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Type: BB
Class: ORION - four in class
Builder: Portsmouth Dockyard
Completed: January, 1912
Displacement: 22,200 tons

Dimensions: (in feet and inches)

581' x 88' 6" x 24' 11"
Belt: 8" - 12"
Bulkheads: 3" - 10"
Barbettes: 3" - 10"
Turret faces: 11"
Decks: 1" - 4"
CT: 11"
Machinery: 4-shaft Parsons turbines, 18 Babcock and Wilcox boilers; 27,000shp.  Coal:  3,300 tons.  Oil:  800 tons.  Range:  6,730NM at 10 knots.
10 13.5" / 45 cal. 5x2
16 4" / 50 cal. 16x1
4 3-pdr. (47mm) 4x1
3 21" TT submerged
Compliment: 752






Notes:  These for ships were authorized under the1909 Program, along with the battlecruiser LION.  Dissatisfaction in the Royal Navy with the 12" gun led to the adoption of the 13.5" / 45 cal. gun.  Not only did the increase in caliber add to the hitting power of a salvo, but the lower muzzle velocity led to both longer barrel life and an increase in accuracy at longer ranges, as the shells were less likely to "wobble" in flight.  Compared to previous battleships, side armor was extended to the main deck, and splinter protection was improved.  The only weakness in the design was the siting of the tripod mainmast (and its fire control position) directly behind the forward funnel; while providing a convenient position to locate the booms for handling the ship's boats, smoke and heat interference at the fire control position was no better than in previous British battleships.  But overall, the ORION class was a successful design, and proved to be a good basis for five succeeding classes of battleships.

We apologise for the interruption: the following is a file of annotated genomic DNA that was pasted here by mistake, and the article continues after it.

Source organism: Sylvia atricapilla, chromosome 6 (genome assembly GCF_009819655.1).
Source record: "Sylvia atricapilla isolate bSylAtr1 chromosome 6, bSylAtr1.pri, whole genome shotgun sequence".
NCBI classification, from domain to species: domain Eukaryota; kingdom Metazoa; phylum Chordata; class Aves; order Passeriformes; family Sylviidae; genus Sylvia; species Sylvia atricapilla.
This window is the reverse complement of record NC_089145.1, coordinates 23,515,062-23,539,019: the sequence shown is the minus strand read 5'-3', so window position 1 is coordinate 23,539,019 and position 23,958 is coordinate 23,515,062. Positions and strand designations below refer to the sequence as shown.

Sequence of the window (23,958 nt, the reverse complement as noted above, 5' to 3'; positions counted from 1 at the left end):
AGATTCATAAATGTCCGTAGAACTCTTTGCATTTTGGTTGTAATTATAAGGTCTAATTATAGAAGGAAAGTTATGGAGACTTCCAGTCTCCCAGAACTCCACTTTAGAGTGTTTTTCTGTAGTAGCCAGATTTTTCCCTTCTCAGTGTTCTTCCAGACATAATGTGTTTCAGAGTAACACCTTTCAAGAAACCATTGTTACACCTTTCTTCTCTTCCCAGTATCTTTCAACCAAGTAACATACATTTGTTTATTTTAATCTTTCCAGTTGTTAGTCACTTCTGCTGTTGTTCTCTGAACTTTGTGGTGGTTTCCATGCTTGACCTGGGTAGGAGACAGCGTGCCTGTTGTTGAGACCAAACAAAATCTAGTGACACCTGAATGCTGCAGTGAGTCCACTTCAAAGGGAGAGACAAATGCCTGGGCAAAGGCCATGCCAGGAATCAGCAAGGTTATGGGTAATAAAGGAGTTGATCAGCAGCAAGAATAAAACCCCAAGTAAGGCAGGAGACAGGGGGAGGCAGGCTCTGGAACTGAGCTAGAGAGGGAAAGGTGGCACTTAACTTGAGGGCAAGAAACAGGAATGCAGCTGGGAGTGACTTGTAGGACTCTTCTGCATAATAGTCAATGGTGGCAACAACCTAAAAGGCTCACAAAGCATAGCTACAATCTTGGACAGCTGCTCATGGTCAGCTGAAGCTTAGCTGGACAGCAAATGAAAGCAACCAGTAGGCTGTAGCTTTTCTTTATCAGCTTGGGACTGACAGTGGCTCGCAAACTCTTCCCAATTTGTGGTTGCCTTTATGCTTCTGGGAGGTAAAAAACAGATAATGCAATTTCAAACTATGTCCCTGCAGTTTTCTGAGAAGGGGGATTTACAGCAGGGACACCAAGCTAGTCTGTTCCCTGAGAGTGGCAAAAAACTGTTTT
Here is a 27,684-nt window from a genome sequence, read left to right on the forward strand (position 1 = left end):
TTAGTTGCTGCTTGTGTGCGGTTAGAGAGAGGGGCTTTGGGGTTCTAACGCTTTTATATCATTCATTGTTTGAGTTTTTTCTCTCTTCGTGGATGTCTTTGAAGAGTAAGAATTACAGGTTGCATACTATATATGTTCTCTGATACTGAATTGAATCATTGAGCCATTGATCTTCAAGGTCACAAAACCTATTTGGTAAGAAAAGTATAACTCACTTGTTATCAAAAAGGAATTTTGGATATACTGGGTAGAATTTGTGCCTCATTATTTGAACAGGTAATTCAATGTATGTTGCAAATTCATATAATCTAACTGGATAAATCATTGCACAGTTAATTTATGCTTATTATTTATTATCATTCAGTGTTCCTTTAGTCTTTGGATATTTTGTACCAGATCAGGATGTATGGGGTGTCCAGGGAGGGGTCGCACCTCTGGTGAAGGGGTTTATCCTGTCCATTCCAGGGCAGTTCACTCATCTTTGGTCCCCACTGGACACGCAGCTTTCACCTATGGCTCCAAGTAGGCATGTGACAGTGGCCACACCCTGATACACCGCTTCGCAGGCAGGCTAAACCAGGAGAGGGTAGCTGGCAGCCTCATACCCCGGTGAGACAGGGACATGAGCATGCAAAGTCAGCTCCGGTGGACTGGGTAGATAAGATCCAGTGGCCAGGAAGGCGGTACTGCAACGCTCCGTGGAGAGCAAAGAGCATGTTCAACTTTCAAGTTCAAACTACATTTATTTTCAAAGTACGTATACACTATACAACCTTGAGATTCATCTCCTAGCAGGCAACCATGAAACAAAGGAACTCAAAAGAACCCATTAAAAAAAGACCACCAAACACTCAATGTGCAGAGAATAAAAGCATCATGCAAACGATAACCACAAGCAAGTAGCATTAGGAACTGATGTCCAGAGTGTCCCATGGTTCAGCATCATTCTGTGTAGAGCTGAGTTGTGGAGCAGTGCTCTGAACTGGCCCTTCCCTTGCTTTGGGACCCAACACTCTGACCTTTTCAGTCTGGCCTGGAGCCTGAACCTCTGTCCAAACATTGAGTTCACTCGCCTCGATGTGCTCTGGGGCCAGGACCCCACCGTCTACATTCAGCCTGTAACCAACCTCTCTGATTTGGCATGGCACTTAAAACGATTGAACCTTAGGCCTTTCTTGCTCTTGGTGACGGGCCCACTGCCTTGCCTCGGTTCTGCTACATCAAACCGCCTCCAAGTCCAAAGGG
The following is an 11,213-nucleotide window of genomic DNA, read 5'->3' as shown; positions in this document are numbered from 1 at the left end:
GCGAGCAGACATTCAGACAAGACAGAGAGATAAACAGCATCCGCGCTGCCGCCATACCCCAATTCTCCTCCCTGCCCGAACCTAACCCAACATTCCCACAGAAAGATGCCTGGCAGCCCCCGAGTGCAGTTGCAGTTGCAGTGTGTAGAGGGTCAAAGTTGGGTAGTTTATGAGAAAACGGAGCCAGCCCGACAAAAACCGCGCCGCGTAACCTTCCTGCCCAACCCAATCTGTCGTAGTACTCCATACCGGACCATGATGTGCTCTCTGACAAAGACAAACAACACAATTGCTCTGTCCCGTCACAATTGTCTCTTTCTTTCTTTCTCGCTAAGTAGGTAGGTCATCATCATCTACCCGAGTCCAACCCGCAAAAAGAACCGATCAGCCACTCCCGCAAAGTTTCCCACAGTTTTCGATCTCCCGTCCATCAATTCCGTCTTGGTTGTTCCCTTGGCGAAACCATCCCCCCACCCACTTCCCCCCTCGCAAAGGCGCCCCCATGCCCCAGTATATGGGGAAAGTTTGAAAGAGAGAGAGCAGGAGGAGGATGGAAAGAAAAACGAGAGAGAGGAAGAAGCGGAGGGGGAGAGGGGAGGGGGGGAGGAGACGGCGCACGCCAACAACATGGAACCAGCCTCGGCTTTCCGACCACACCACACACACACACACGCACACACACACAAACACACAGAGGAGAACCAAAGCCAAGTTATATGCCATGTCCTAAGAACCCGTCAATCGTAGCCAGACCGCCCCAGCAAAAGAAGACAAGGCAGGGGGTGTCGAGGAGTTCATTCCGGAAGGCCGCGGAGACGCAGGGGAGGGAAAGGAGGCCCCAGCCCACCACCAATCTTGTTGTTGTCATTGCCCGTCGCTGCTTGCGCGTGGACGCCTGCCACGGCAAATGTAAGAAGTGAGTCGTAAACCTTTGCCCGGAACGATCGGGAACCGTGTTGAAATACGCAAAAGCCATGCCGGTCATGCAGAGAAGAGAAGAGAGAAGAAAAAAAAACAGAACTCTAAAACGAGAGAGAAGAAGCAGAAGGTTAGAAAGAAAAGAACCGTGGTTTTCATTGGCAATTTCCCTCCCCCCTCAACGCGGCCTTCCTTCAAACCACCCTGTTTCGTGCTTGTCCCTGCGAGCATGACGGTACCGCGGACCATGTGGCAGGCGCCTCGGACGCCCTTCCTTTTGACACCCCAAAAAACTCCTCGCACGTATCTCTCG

ORION was commissioned in January, 1912 as the flagship of the 2nd Battle Squadron, Home Fleet.  She joined the Grand Fleet with the 2nd Battle Squadron in August, 1914.  ORION took part in the Battle of Jutland on 31 May 1916, as flagship of Rear Admiral A. C. Levinson.  During the battle, ORION fired 51 rounds from her 13.5" guns, but obtained no hits; neither was the ORION hit.  Following World War I, ORION served with the Atlantic Fleet, but was discarded under terms of the Washington Treaty and sold for Breaking up in December, 1922.



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